3664. Robert Southey to Charles Watkin Williams Wynn, 6 April 1821*
My dear Wynn
The inclosed refuses an Invitation to dine on the 3d May with the Lit: Fund: Soc. For the good reason that I intend to dine in Cumberland on that day; – & a request to write verses for the said dinner, for the equally good reason that I am too busy, & have no talent for occasional poetry. 
Another reason not less decisive might have been added, if I had not borne in mind that the least which is said is the soonest mended, – a maxim which I impress upon my children when they hurt themselves in infancy, as a charm to stop them crying. That reason is that I if I write Satire, there are few subjects on which I would lay <on> the Lash with so much severity as this worshipful Society which while it lauds itself as a Joint Stock Company of Patronage, does in fact nothing more than relieve literary pauperism by donations of five & of ten pounds, – which just serves to purchase a reprieve from the spunging house, or the parish,  – & to prolong the process of starving.
I could say much more upon this subject, & upon the sort of Society which would really be beneficial to Literature & to the community. Whatever Dr Johnson may have said, the Booksellers are not the best patrons of literature.  They must consider solely what is likely to sell, not what deserves to be printed. The scheme for an Academy  which has been published is ridiculous; but Academies are not in themselves bad things. In other countries they have done a great deal; & there is a great deal to be done in this, which will never be done without one –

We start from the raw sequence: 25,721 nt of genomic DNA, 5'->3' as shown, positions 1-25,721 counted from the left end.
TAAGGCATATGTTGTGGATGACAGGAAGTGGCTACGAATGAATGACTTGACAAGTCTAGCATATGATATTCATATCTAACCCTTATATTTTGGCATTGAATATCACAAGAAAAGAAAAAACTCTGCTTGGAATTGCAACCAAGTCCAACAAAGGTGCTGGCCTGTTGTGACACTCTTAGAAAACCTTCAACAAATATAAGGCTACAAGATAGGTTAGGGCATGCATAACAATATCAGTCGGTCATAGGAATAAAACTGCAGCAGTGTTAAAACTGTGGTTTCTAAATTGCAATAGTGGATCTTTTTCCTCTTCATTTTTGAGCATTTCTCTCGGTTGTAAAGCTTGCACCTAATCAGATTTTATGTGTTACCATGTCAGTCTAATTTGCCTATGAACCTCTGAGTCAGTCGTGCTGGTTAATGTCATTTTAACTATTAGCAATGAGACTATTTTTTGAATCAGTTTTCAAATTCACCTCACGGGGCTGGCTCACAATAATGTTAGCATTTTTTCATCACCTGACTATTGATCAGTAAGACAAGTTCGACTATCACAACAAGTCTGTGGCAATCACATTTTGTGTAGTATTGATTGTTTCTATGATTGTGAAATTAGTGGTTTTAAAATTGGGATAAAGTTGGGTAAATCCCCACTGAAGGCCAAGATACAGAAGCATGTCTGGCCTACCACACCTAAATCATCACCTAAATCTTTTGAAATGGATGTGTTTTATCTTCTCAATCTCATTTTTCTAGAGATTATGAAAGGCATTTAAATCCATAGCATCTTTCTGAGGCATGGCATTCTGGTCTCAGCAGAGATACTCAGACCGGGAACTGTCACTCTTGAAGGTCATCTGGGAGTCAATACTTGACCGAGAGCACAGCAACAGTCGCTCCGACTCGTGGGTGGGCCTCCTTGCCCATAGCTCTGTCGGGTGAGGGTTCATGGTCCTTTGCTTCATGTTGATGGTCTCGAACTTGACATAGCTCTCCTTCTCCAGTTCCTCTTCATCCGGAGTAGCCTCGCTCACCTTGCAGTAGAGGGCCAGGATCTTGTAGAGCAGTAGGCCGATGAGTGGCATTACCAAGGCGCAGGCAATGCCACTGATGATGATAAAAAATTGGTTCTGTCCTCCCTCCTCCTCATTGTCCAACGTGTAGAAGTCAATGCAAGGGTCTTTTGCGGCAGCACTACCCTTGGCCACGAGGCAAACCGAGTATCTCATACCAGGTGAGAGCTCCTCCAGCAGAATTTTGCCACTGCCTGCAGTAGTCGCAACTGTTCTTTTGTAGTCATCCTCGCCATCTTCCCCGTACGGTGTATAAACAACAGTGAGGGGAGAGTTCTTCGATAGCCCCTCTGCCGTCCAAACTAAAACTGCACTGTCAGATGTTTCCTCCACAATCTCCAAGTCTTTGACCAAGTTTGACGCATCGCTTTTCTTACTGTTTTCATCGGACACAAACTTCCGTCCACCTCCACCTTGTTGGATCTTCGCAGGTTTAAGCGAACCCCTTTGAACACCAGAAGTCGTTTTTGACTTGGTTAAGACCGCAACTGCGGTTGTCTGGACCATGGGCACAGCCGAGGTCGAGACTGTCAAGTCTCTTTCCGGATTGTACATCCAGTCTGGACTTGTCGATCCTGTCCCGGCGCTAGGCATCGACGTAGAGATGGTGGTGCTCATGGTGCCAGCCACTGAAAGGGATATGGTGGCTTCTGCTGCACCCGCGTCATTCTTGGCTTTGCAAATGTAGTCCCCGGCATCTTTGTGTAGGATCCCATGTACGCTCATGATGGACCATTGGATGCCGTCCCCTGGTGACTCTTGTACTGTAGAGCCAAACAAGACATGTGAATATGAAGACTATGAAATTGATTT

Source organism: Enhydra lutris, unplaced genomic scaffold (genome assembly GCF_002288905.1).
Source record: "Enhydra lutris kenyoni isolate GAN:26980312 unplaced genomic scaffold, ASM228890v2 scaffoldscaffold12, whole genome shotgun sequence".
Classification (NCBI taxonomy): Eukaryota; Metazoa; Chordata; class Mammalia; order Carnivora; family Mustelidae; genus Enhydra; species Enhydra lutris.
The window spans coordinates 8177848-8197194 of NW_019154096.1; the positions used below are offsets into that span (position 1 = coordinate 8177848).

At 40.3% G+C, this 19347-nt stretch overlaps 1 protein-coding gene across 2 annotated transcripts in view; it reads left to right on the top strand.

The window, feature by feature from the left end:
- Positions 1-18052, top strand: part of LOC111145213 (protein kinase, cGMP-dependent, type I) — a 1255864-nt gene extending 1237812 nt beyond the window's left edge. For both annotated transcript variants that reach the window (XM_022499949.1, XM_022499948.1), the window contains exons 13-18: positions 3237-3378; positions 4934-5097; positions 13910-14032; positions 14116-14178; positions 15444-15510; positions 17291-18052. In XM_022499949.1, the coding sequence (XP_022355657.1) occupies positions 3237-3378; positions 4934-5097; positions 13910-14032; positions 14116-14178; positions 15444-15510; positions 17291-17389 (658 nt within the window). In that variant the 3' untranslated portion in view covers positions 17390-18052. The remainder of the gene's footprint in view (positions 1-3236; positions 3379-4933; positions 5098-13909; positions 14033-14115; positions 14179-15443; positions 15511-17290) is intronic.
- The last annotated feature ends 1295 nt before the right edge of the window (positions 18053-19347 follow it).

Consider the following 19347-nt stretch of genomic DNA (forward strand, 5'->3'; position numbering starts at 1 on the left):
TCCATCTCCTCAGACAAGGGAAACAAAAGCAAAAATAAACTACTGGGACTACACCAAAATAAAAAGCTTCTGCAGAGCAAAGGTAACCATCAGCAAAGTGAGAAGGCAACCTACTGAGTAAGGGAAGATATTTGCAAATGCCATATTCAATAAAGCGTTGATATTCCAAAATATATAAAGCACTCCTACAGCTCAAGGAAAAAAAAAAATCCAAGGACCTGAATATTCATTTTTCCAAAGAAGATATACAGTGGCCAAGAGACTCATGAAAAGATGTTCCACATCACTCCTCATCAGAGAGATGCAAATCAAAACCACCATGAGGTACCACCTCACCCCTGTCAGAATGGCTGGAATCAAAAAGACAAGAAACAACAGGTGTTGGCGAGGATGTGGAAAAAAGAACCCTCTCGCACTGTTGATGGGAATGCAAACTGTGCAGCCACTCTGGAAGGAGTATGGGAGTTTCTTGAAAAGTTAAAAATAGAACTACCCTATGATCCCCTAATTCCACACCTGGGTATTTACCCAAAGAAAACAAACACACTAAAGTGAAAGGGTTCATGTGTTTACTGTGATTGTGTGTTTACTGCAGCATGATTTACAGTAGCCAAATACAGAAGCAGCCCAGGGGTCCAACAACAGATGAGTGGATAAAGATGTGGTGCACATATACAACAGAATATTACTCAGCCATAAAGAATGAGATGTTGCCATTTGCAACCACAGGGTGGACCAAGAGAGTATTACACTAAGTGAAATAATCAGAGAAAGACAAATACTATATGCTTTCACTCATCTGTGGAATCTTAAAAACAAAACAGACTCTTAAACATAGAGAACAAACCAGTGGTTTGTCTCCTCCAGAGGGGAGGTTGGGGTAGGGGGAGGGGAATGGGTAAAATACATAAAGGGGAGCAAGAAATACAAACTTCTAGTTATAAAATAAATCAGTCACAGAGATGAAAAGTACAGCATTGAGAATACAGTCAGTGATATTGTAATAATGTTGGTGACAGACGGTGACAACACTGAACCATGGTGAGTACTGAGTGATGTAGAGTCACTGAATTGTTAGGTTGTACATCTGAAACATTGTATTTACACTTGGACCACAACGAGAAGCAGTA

How much depends upon Austria  at this moment! A liberal policy might do wonders now, – but the race of statesmen is extinct. With evil on all sides, one has nothing to hope for – except tranquillity, – & that sort of melioration arising from the spirit of the age, which was going on every till the French Revolution brought on an age of blood.
God bless you
6 April. 1821.
 The Royal Literary Fund, established in 1790 to aid British writers in financial difficulties. It received a Royal Charter in 1818. Much of the charity’s money came from its annual fundraising dinner, which was held on 10 May 1821. The ‘conviviality of the Meeting was sustained with unabated spirit till near midnight’, Morning Post, 11 May 1821. Southey neither attended the dinner nor wrote any verses for the occasion. BACK
 A sponging house was a place where debtors were temporarily confined to try and arrange a settlement with their creditors; if they failed to do so they were usually taken to court and then debtors’ prison. ‘The parish’ was poor relief, available from parish ratepayers. Southey’s view of the Royal Literary Fund was not a recent one. He had previously attacked its ‘despicable ostentation of patronage’ in his review of Isaac D’Israeli, Calamities of Authors; Including some Inquiries Respecting their Moral and Literary Characters (1812), Quarterly Review, 8 (September 1812), 93–114 (109). BACK
 The Royal Society of Literature, founded in 1820. Southey had proposed that the government establish an academy to provide employment for literary men and benefit individual and national interests in his review of Isaac D’Israeli, Calamities of Authors; Including some Inquiries Respecting their Moral and Literary Characters (1812), Quarterly Review, 8 (September 1812), 113–114. BACK